I'm a Bug freak, so I know a lot about VW in general. If you want the honest truth it is this: VW only made one truly reliable vehicle ever, and that's the old VW Bug (Sedan, Convertible, Super-beetle) - before they went to fuel-injection etc. The VW Bus was, unfortunately, based on the same drive-train as the Bug, and even though they tried to beef it up a little, it just couldn't handle the extra weight and wind-resistance. So, the Bus was never anywhere close to the Bug in reliability. They may be lovable for other reasons, but that's another story. The old bugs, now, I've had three, and they have without exception been the most durable and reliable vehicles I've ever owned, it's why I came to love them. It helps that they have something like, oh, 3 moving parts :) Assuming it never sees salt (which it won't) or an accident (hope not)), I fully expect my current (last?) bug (1968) to function for *another* 36 years without major problems.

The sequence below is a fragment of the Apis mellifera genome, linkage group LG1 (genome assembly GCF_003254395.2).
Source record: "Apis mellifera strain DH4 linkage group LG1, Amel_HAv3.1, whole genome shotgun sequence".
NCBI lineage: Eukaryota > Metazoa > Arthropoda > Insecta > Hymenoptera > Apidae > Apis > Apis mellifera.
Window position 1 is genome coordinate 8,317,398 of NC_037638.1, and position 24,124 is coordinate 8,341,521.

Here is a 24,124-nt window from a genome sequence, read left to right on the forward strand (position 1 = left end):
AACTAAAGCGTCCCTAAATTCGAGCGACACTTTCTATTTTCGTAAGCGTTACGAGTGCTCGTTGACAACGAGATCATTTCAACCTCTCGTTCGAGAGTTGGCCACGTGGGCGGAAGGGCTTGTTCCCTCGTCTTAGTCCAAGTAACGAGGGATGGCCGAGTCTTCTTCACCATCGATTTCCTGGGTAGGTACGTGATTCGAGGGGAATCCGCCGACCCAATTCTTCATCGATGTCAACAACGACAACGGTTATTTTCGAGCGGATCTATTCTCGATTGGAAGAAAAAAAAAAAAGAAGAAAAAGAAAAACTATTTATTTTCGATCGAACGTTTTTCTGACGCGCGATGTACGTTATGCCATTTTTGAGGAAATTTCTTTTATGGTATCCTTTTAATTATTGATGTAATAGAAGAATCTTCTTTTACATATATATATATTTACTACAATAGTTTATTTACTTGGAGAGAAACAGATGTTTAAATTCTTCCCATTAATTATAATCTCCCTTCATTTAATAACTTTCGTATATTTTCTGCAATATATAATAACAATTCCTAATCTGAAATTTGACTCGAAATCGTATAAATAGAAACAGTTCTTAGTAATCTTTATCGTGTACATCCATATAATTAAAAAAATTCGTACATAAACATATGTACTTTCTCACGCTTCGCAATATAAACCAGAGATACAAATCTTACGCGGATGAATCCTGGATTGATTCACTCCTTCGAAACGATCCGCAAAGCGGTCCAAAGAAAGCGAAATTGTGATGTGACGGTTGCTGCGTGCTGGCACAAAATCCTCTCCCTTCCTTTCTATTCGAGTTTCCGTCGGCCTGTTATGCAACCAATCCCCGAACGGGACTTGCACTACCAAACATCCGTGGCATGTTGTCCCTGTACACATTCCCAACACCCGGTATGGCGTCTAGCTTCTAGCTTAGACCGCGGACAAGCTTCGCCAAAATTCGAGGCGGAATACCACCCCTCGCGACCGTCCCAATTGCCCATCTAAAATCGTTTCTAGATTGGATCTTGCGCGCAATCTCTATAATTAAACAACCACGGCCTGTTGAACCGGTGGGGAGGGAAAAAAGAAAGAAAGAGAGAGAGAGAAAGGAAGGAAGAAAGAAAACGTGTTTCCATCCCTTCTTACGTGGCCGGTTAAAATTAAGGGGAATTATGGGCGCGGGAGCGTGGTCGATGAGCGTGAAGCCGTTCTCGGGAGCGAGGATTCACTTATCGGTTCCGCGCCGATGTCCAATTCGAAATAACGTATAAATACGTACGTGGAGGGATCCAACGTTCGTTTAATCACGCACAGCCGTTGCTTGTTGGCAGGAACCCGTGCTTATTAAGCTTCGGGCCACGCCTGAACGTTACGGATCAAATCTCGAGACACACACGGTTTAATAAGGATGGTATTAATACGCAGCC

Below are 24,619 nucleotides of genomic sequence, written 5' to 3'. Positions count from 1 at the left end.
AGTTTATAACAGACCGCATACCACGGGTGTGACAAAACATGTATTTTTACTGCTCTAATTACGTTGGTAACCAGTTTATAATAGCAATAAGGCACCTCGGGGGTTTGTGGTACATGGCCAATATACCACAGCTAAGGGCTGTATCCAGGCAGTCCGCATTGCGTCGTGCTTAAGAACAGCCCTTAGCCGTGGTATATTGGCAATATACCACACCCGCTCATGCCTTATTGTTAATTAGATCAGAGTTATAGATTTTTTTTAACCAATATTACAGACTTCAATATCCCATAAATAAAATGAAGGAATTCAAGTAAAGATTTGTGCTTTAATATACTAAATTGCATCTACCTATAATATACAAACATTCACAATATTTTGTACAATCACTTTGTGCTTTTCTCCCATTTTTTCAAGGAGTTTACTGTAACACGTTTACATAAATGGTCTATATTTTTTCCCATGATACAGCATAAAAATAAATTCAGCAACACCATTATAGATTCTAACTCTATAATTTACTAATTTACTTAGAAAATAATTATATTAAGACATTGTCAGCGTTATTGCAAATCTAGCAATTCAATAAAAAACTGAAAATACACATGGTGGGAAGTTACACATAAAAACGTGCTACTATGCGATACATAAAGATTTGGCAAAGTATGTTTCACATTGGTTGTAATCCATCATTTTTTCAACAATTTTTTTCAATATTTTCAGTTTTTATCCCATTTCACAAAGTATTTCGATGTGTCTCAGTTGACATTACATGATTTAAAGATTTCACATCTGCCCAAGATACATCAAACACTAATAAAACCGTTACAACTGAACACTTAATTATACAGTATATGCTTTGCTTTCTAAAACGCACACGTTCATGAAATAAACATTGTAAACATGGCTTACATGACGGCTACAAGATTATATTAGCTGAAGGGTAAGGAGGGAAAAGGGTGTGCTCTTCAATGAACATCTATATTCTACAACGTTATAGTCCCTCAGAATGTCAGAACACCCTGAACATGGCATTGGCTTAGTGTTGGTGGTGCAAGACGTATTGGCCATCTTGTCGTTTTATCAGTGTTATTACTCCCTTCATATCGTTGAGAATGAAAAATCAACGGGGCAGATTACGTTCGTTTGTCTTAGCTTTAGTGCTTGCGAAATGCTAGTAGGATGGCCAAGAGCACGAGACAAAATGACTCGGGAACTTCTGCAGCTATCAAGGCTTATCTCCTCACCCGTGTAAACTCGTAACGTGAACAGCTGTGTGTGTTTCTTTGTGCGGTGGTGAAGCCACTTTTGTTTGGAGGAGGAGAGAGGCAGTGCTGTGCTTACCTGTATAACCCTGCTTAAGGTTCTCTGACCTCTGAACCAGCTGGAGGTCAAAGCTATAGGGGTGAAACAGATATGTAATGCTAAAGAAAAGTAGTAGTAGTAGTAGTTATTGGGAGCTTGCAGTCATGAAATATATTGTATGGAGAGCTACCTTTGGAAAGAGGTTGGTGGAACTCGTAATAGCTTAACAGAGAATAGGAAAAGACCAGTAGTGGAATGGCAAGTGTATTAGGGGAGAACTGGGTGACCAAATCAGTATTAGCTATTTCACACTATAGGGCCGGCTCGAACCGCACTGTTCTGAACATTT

The current VWs all have serious reliability problems. Bio-diesel may be a great idea for some, but the diesel engine in those puppies *requires* that the timing-belt be changed every 40k. My guess is that VW is using the same timing gears/belts/chains as they do in their gas engines, and that these components don't hold up well to the diesel engine. Most diesels run a little rougher than gasoline engines, which is harder on certain components, and is one of the reasons my (ancient) Diesel suburban chews through alternators at about triple the rate of a gas-powered suburban.

I expect that any fuel-savings you get with the Diesel engine will be offset by the added expense of that timing belt replacement, which isn't cheap.